What Is It?
And Where Does It Come From?
Gamma Oryzanol is a mixture of plant sterols and ferulic acid esters that are derived from barley, corn and rice.
The majority of gamma oryzanol used in nutritional supplements is harvested in Japan.
It is also known as calclate, gamma-oz, gammariza, oryzanol, oz, and thiaminogen.
What Does It Do?
And What Scientific Studies Give Evidence To Support This?
As a potent source of ferulic acid esters and other compounds, gamma oryzanol has been used to treat the symptoms of menopause. Japanese physicians first began using gamma oryzanol as a menopause medicine in the early 1960's. It proved remarkably effective.
In addition to treating menopause, gamma oryzanol has been used to treat other medical conditions, including heart burn, nausea, vomiting, anxiety, depression, oxidative stress, under active thyroid, gastritis, childhood rashes, physical injuries, and muscular aches and pains.
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Gamma Oryzanol stimulates the release of endorphins - the body's so-called "feel good" hormones. These hormones stimulate the pleasure centers of the brain, and this stimulation results in an elevation of mood. While not as effective as some prescription pharmaceuticals used to treat depression, gamma oryzanol can significantly improve mood.
Gamma Oryzanol has been proven to have very strong antioxidant activity. In fact, one study showed that it was up to ten times stronger than vitamin E for scavenging free radicals from the body and preventing tissue damage that results from free radical action.1
This finding is significant because oxidative stress is a marker of ageing and can lead to various forms of cancer (resulting from DNA damage and damaged cell proliferation). By scavenging for free radicals, gamma oryzanol may slow the ageing process and prevent the onset of cancers.
Hypertension (high blood pressure) is known as "the silent killer" and is correlated with high LDL (low density lipoprotein - the so-called "bad" cholesterol) levels. Increased rates of obesity in industrialized countries are leading to an increase in the diagnosed cases of hypertension and a reduction in quality of life.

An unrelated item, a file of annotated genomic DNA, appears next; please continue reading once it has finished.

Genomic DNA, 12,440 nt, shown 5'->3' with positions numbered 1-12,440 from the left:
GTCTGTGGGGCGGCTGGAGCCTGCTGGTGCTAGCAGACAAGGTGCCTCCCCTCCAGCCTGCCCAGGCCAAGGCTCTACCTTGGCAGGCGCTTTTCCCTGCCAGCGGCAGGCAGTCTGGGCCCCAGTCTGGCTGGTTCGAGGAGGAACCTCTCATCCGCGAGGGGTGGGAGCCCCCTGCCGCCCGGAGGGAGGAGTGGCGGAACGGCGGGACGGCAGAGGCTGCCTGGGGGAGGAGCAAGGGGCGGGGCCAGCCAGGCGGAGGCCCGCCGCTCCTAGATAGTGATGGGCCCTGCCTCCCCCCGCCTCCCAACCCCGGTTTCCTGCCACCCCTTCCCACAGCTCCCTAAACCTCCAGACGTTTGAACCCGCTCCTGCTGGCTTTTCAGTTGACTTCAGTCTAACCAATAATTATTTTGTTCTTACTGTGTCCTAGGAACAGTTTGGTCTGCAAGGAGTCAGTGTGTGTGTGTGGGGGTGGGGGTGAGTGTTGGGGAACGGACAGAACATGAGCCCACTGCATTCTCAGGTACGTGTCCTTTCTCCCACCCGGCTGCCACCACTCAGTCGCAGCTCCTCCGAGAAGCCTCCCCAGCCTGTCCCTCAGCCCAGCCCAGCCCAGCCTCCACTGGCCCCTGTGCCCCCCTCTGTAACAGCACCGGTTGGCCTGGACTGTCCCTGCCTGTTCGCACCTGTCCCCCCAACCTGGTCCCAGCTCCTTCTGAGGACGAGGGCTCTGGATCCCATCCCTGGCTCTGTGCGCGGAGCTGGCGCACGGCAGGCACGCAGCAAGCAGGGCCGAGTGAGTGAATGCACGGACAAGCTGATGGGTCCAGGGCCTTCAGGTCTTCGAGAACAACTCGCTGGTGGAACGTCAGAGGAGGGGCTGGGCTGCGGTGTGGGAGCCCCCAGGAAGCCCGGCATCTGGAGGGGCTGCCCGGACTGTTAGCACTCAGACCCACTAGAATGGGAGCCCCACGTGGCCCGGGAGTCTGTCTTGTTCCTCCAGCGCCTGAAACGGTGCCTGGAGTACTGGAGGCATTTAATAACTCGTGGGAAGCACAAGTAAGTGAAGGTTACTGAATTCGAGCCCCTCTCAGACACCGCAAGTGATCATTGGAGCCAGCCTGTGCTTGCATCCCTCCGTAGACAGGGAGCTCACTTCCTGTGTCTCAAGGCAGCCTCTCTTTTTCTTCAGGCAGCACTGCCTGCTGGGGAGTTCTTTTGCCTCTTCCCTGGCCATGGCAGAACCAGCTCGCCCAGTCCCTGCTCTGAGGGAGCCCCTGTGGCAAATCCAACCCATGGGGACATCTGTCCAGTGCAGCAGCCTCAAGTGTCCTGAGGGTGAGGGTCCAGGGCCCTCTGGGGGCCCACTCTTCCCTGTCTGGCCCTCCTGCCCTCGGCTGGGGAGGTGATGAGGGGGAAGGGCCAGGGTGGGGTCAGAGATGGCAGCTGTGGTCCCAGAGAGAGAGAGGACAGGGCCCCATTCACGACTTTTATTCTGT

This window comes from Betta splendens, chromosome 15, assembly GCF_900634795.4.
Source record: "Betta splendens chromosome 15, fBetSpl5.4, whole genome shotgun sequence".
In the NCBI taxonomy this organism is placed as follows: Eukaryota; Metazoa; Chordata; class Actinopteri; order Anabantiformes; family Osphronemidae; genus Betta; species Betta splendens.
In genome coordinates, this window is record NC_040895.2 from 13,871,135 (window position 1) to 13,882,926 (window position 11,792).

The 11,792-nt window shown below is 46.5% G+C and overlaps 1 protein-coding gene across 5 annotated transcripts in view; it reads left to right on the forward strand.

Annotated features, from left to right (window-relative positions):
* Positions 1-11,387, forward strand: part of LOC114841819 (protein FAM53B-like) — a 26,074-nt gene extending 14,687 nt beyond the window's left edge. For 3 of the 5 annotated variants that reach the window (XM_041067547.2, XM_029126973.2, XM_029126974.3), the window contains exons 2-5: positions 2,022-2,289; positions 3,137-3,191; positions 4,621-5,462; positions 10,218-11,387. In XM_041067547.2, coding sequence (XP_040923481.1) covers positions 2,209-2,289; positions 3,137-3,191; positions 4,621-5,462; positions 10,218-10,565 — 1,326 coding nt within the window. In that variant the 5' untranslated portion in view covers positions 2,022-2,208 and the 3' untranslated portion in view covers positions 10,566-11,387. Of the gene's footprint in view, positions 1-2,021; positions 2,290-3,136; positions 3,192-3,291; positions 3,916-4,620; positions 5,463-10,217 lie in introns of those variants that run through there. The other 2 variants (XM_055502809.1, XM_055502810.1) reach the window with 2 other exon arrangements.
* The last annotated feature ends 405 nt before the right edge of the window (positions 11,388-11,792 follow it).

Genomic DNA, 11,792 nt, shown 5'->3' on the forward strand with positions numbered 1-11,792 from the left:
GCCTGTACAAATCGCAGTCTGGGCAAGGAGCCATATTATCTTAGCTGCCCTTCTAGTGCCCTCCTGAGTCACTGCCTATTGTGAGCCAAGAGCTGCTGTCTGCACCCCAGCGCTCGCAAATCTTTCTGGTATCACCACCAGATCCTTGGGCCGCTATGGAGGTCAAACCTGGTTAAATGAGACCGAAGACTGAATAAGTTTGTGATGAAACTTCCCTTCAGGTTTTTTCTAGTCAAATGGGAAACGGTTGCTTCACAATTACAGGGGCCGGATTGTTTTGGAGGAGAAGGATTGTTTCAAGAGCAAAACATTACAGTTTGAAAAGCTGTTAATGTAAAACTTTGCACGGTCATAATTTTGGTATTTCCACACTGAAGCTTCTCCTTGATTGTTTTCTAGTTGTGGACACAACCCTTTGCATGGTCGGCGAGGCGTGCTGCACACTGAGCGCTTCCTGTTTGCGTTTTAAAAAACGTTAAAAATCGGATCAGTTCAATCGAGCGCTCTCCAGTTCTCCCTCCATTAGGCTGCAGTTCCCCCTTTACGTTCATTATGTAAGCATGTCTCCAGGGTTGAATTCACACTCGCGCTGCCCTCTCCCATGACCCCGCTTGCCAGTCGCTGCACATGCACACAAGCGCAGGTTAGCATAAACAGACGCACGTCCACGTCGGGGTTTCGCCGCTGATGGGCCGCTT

Gamma Oryzanol has for years been used as a treatment for high cholesterol levels, and science shows that it may work at reducing blood pressure by increasing HDL (high density lipoprotein - the so-called "good" cholesterol) levels.2
An increase in HDL levels is usually, but not always, correlated with a lowering of LDL levels and a reduction in blood pressure. Researchers believe that gamma oryzanol may reduce LDL levels.3
As a nutritional supplement, gamma oryzanol has become popular among athletes and bodybuilders because it may boost strength, increase muscle gain4, reduce body fat, speed recovery and reduce post-exercise soreness. Elevated testosterone levels are thought to be responsible for these effects.5
Who Needs It?
And What Are Some Symptoms Of Deficiency?
Gamma Oryzanol is not an essential nutrient and no daily requirement (RDA) exists. No symptoms of deficiency exist.
Healthy adults can benefit from supplementing with gamma oryzanol (see above).
How Much Should Be Taken?
And Are There Any Side Effects?
Adhere to label dosage guidelines.
Side effects can include dry mouth, irritability and a reduction of thyroid stimulating hormone (TSH).
Gamma Oryzanol is not known to be contraindicated with any medication or nutritional supplement.
Do not use if you are pregnant or nursing.
- Hiramitsu T, Armstrong D. Preventive effect of antioxidants on lipid peroxidation in the retina. Ophthalmic Res 1991; 23(4):196-203.
- Ishihara M, et al. Clinical effect of gamma-oryzanol on climacteric disturbance on serum lipid peroxides. Nippon Sanka Fujinka Gakkai Zasshi 1982 Feb;34(2):243-51.
- Sugano M, Tsuji E. Rice bran oil and cholesterol metabolism. J Nutr 1997 Mar;127(3):521S-24S.
- Rosenbloom C, Millard-Stafford M, Lathrop J. Contemporary ergogenic aids used by strength/power athletes. J Am Diet Assoc 1992;92:1264-5.
- Fry AC, Bonner E, Lewis DL, et al. The effects of gamma-oryzanol supplementation during resistance exercise training. Int J Sport Nutr 1997;7:318-29.
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